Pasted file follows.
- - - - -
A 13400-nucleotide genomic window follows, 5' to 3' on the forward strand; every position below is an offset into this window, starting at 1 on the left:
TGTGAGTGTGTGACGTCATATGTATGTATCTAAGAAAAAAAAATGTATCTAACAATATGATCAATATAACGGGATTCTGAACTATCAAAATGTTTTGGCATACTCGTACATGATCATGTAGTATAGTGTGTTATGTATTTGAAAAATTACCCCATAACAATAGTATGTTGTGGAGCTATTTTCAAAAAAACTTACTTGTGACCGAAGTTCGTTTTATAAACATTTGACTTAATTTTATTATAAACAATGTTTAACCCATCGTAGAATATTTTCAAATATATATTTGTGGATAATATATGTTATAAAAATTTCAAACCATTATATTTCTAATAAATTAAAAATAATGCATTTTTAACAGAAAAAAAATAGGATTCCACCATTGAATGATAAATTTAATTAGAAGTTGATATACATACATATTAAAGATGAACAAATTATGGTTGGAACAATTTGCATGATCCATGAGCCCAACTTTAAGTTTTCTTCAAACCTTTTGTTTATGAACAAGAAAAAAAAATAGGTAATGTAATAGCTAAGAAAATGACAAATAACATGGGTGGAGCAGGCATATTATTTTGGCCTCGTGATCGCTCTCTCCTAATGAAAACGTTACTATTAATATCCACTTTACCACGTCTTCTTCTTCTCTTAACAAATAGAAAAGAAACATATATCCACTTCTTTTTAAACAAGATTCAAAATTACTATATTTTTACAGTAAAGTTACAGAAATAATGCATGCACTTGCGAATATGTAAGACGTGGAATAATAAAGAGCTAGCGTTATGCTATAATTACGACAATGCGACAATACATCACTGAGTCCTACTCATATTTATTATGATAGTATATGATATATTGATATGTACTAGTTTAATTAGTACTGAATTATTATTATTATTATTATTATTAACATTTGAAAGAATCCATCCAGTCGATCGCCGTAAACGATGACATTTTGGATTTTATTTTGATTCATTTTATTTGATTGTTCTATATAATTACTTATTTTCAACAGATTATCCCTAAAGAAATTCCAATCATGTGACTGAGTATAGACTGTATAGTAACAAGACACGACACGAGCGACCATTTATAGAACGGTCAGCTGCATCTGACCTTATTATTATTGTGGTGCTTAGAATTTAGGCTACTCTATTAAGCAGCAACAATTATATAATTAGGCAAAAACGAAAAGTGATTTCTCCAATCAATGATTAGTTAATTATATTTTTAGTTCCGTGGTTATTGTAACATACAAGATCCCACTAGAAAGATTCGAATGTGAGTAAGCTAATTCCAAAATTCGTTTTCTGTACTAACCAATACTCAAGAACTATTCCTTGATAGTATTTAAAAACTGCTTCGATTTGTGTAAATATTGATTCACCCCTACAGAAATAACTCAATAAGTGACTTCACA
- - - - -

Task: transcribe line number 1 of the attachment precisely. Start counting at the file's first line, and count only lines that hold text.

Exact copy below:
A 13400-nucleotide genomic window follows, 5' to 3' on the forward strand; every position below is an offset into this window, starting at 1 on the left: